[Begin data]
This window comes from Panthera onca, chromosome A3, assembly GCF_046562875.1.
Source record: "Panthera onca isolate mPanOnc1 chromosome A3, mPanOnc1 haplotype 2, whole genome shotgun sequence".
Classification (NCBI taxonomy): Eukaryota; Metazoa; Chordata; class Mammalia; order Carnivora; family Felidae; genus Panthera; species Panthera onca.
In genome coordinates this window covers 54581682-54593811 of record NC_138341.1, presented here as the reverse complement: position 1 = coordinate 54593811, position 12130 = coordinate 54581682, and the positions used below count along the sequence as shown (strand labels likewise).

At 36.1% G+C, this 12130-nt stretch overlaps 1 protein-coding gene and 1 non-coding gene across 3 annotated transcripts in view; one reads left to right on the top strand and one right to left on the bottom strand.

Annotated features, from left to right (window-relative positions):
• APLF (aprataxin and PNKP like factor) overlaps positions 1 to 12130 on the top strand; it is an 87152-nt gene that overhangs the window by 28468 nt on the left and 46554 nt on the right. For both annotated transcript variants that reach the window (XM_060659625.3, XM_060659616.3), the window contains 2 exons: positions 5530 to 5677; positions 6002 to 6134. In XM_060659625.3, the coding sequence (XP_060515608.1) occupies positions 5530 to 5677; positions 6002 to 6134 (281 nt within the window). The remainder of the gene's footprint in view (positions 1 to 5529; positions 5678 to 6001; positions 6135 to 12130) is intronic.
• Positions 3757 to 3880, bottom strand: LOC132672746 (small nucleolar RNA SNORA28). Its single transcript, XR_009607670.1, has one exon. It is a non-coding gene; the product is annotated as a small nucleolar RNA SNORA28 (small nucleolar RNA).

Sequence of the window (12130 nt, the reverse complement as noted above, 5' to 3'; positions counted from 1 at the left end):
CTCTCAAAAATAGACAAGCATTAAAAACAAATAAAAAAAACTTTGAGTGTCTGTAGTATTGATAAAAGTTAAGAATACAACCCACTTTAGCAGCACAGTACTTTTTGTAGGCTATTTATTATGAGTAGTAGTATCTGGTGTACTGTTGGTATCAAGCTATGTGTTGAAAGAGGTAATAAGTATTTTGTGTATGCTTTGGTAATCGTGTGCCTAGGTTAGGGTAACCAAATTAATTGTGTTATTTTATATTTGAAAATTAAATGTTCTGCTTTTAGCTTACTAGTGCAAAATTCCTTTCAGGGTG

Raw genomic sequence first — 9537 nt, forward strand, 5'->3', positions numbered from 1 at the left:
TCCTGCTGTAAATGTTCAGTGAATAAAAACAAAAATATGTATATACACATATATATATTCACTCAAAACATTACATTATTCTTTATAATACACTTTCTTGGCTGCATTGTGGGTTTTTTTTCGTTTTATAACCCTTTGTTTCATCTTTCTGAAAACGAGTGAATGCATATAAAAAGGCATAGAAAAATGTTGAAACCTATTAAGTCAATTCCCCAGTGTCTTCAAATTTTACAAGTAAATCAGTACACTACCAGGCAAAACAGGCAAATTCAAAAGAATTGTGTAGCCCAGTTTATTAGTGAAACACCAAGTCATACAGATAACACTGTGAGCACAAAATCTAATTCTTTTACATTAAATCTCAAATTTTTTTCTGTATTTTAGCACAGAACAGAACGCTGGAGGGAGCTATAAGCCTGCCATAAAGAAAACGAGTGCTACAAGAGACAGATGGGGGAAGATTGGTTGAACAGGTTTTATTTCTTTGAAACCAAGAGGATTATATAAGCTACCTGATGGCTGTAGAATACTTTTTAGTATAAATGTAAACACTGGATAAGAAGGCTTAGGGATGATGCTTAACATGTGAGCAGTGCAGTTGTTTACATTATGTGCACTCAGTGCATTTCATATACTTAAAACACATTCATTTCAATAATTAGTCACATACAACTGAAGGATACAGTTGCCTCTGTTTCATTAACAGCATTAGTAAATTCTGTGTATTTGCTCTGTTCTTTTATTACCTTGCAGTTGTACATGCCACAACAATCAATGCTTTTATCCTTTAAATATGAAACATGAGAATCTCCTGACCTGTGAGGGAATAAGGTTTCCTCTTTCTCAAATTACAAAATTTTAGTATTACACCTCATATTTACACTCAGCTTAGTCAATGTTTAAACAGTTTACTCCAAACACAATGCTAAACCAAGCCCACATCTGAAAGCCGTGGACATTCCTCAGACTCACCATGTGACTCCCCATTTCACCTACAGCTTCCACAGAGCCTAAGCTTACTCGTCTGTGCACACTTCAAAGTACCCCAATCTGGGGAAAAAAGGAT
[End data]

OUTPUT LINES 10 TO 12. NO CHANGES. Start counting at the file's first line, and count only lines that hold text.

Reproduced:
CTCTCAAAAATAGACAAGCATTAAAAACAAATAAAAAAAACTTTGAGTGTCTGTAGTATTGATAAAAGTTAAGAATACAACCCACTTTAGCAGCACAGTACTTTTTGTAGGCTATTTATTATGAGTAGTAGTATCTGGTGTACTGTTGGTATCAAGCTATGTGTTGAAAGAGGTAATAAGTATTTTGTGTATGCTTTGGTAATCGTGTGCCTAGGTTAGGGTAACCAAATTAATTGTGTTATTTTATATTTGAAAATTAAATGTTCTGCTTTTAGCTTACTAGTGCAAAATTCCTTTCAGGGTG

Raw genomic sequence first — 9537 nt, forward strand, 5'->3', positions numbered from 1 at the left:
TCCTGCTGTAAATGTTCAGTGAATAAAAACAAAAATATGTATATACACATATATATATTCACTCAAAACATTACATTATTCTTTATAATACACTTTCTTGGCTGCATTGTGGGTTTTTTTTCGTTTTATAACCCTTTGTTTCATCTTTCTGAAAACGAGTGAATGCATATAAAAAGGCATAGAAAAATGTTGAAACCTATTAAGTCAATTCCCCAGTGTCTTCAAATTTTACAAGTAAATCAGTACACTACCAGGCAAAACAGGCAAATTCAAAAGAATTGTGTAGCCCAGTTTATTAGTGAAACACCAAGTCATACAGATAACACTGTGAGCACAAAATCTAATTCTTTTACATTAAATCTCAAATTTTTTTCTGTATTTTAGCACAGAACAGAACGCTGGAGGGAGCTATAAGCCTGCCATAAAGAAAACGAGTGCTACAAGAGACAGATGGGGGAAGATTGGTTGAACAGGTTTTATTTCTTTGAAACCAAGAGGATTATATAAGCTACCTGATGGCTGTAGAATACTTTTTAGTATAAATGTAAACACTGGATAAGAAGGCTTAGGGATGATGCTTAACATGTGAGCAGTGCAGTTGTTTACATTATGTGCACTCAGTGCATTTCATATACTTAAAACACATTCATTTCAATAATTAGTCACATACAACTGAAGGATACAGTTGCCTCTGTTTCATTAACAGCATTAGTAAATTCTGTGTATTTGCTCTGTTCTTTTATTACCTTGCAGTTGTACATGCCACAACAATCAATGCTTTTATCCTTTAAATATGAAACATGAGAATCTCCTGACCTGTGAGGGAATAAGGTTTCCTCTTTCTCAAATTACAAAATTTTAGTATTACACCTCATATTTACACTCAGCTTAGTCAATGTTTAAACAGTTTACTCCAAACACAATGCTAAACCAAGCCCACATCTGAAAGCCGTGGACATTCCTCAGACTCACCATGTGACTCCCCATTTCACCTACAGCTTCCACAGAGCCTAAGCTTACTCGTCTGTGCACACTTCAAAGTACCCCAATCTGGGGAAAAAAGGAT